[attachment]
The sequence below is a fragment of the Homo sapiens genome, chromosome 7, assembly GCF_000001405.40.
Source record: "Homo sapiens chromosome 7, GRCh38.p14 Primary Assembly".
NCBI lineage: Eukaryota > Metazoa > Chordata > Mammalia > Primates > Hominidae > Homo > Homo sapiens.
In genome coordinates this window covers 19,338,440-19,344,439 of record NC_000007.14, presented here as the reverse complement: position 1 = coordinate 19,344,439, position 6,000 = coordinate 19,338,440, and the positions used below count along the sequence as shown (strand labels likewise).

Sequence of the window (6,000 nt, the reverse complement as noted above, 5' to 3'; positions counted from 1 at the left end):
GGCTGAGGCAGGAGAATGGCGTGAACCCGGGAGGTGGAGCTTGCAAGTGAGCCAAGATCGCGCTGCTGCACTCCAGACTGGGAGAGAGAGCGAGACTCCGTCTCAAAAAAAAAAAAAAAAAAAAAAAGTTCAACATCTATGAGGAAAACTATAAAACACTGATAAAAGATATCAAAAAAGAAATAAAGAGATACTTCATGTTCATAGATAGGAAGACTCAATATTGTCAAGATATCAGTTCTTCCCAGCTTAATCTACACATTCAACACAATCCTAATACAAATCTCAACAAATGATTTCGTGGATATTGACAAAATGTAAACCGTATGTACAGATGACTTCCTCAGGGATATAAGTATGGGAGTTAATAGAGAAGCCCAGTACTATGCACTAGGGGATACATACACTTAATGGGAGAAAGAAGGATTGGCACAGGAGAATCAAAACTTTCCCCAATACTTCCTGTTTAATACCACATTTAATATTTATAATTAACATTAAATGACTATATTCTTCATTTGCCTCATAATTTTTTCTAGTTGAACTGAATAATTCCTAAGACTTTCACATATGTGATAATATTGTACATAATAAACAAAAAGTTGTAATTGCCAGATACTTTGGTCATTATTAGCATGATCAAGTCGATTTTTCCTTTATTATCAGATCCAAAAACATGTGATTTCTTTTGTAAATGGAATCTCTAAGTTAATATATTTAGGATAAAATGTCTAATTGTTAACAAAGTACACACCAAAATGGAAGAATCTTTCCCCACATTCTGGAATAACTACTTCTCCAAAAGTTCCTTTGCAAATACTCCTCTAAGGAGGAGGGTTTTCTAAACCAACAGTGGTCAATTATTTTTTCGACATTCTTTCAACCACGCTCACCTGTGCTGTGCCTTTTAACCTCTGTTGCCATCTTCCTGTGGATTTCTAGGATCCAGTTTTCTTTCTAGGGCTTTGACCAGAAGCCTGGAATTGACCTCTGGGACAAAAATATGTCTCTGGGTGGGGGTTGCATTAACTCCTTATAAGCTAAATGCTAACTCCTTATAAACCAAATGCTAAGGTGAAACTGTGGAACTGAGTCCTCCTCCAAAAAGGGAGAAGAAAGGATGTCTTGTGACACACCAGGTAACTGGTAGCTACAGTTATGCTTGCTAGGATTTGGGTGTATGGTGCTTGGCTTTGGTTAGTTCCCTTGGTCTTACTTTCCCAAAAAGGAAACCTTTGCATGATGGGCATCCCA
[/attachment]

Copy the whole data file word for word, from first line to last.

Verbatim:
The sequence below is a fragment of the Homo sapiens genome, chromosome 7, assembly GCF_000001405.40.
Source record: "Homo sapiens chromosome 7, GRCh38.p14 Primary Assembly".
NCBI lineage: Eukaryota > Metazoa > Chordata > Mammalia > Primates > Hominidae > Homo > Homo sapiens.
In genome coordinates this window covers 19,338,440-19,344,439 of record NC_000007.14, presented here as the reverse complement: position 1 = coordinate 19,344,439, position 6,000 = coordinate 19,338,440, and the positions used below count along the sequence as shown (strand labels likewise).

Sequence of the window (6,000 nt, the reverse complement as noted above, 5' to 3'; positions counted from 1 at the left end):
GGCTGAGGCAGGAGAATGGCGTGAACCCGGGAGGTGGAGCTTGCAAGTGAGCCAAGATCGCGCTGCTGCACTCCAGACTGGGAGAGAGAGCGAGACTCCGTCTCAAAAAAAAAAAAAAAAAAAAAAAGTTCAACATCTATGAGGAAAACTATAAAACACTGATAAAAGATATCAAAAAAGAAATAAAGAGATACTTCATGTTCATAGATAGGAAGACTCAATATTGTCAAGATATCAGTTCTTCCCAGCTTAATCTACACATTCAACACAATCCTAATACAAATCTCAACAAATGATTTCGTGGATATTGACAAAATGTAAACCGTATGTACAGATGACTTCCTCAGGGATATAAGTATGGGAGTTAATAGAGAAGCCCAGTACTATGCACTAGGGGATACATACACTTAATGGGAGAAAGAAGGATTGGCACAGGAGAATCAAAACTTTCCCCAATACTTCCTGTTTAATACCACATTTAATATTTATAATTAACATTAAATGACTATATTCTTCATTTGCCTCATAATTTTTTCTAGTTGAACTGAATAATTCCTAAGACTTTCACATATGTGATAATATTGTACATAATAAACAAAAAGTTGTAATTGCCAGATACTTTGGTCATTATTAGCATGATCAAGTCGATTTTTCCTTTATTATCAGATCCAAAAACATGTGATTTCTTTTGTAAATGGAATCTCTAAGTTAATATATTTAGGATAAAATGTCTAATTGTTAACAAAGTACACACCAAAATGGAAGAATCTTTCCCCACATTCTGGAATAACTACTTCTCCAAAAGTTCCTTTGCAAATACTCCTCTAAGGAGGAGGGTTTTCTAAACCAACAGTGGTCAATTATTTTTTCGACATTCTTTCAACCACGCTCACCTGTGCTGTGCCTTTTAACCTCTGTTGCCATCTTCCTGTGGATTTCTAGGATCCAGTTTTCTTTCTAGGGCTTTGACCAGAAGCCTGGAATTGACCTCTGGGACAAAAATATGTCTCTGGGTGGGGGTTGCATTAACTCCTTATAAGCTAAATGCTAACTCCTTATAAACCAAATGCTAAGGTGAAACTGTGGAACTGAGTCCTCCTCCAAAAAGGGAGAAGAAAGGATGTCTTGTGACACACCAGGTAACTGGTAGCTACAGTTATGCTTGCTAGGATTTGGGTGTATGGTGCTTGGCTTTGGTTAGTTCCCTTGGTCTTACTTTCCCAAAAAGGAAACCTTTGCATGATGGGCATCCCA